David Bourget (Western Ontario)
David Chalmers (ANU, NYU)
Rafael De Clercq
Jack Alan Reynolds
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Topoi 23 (2):177-86 (2004)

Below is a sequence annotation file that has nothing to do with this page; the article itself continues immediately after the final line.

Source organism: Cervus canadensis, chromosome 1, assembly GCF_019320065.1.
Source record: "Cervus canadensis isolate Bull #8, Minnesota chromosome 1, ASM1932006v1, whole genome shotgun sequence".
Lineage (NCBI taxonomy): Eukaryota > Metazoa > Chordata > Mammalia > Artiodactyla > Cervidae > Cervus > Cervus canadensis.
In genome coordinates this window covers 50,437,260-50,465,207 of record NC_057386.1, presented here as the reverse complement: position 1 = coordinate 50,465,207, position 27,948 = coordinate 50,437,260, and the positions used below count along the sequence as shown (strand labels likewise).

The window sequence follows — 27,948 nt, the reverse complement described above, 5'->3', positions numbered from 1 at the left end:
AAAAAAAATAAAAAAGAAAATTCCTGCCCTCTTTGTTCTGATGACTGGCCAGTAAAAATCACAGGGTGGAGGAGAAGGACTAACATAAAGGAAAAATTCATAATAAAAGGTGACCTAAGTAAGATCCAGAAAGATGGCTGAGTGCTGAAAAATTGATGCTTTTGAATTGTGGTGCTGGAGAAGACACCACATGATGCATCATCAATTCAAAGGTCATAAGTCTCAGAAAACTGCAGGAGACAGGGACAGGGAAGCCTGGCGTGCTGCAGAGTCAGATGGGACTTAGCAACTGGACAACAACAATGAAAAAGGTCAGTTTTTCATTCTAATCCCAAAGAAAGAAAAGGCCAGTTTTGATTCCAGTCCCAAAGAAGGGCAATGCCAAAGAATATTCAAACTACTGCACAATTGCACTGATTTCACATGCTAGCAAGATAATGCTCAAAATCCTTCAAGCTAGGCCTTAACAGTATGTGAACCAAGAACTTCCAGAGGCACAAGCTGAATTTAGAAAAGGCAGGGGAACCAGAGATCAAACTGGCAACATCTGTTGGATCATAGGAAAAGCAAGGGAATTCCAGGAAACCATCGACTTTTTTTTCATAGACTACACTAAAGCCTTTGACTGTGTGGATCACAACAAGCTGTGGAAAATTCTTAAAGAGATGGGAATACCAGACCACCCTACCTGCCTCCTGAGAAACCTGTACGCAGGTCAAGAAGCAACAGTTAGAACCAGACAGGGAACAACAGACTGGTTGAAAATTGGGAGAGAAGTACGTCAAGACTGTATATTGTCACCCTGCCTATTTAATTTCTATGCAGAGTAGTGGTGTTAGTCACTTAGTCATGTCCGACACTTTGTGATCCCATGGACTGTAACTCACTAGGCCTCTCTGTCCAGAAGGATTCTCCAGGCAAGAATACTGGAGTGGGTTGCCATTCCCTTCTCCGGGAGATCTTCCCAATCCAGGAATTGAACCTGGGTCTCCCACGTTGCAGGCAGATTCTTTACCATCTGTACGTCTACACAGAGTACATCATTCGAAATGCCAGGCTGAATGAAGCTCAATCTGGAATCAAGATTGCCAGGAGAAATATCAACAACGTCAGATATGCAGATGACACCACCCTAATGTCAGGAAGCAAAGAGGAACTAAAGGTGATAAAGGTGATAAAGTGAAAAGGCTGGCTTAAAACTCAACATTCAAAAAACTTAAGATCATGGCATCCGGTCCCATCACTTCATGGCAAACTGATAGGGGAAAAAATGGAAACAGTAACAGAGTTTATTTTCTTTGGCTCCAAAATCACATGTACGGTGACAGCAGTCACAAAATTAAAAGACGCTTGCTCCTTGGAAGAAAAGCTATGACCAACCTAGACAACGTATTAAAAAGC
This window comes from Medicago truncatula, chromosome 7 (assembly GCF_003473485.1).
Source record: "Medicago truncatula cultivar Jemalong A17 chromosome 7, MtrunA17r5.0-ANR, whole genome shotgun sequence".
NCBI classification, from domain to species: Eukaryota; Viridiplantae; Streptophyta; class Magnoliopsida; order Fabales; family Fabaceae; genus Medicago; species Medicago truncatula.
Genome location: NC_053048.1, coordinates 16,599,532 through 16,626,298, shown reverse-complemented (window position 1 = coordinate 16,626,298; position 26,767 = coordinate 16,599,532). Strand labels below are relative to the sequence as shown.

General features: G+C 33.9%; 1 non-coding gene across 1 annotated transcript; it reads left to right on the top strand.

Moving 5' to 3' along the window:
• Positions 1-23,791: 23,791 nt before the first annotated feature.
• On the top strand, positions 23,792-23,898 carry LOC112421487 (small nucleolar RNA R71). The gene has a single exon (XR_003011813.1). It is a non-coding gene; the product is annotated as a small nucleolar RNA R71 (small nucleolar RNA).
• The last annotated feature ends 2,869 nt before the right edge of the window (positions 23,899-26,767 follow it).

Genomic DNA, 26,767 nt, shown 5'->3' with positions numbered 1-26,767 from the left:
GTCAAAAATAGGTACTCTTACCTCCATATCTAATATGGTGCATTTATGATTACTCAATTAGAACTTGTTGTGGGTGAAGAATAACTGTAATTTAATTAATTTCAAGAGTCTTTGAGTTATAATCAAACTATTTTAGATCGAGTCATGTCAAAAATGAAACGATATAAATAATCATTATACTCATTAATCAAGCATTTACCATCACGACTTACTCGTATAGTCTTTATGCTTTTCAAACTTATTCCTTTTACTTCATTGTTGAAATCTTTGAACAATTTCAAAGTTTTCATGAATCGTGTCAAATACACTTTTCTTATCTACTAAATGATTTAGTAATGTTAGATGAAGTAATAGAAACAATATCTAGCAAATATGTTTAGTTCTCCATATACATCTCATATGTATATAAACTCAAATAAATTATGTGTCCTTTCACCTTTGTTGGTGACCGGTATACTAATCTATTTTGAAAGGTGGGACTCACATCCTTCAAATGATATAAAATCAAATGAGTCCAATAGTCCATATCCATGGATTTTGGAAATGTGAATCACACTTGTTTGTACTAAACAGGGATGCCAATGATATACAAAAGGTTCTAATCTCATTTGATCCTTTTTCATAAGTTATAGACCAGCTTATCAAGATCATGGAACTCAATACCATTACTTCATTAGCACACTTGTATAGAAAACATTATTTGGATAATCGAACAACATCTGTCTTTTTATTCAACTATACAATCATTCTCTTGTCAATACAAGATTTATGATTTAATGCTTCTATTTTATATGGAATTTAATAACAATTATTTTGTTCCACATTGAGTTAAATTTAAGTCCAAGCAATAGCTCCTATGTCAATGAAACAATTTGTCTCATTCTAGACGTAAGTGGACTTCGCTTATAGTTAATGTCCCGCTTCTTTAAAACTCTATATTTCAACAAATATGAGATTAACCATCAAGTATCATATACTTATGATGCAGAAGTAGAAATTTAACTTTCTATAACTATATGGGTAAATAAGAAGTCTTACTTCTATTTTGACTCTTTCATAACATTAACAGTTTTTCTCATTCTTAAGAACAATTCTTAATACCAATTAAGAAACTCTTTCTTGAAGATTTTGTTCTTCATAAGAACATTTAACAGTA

The idea that certain mental phenomena (e.g. emotions, depression, anxiety) can represent risk factors for certain somatic diseases runs through common thinking on the subject and through a large part of biomedical science. This idea still lies at the focus of the research tradition in psychosomatic medicine and in certain interdisciplinary approaches that followed it, such as psychoneuroimmunology. Nevertheless, the inclusion in the scientific literature of specifically mental phenomena in the list of risk factors pertaining to a specific pathological condition would seem, to say the least, problematic when not completely absent, unlike what happens for certain behavioural factors, such as smoking, sedentary life, and alcohol abuse. It is also significant that insurance companies and health and welfare services do not pay for interventions and treatment for states of anxiety, disorders of mood and of the personality, alexithymia and stress reduction, as means of prevention or treatment of somatic diseases, as instead they do for the treatment of tobacco addiction. However, as I shall endeavour to argue here, there are numerous and well grounded reasons why this different consideration of psychic conditions compared with behaviours is valid and must be maintained in the evaluation of pathogenetic risk factors
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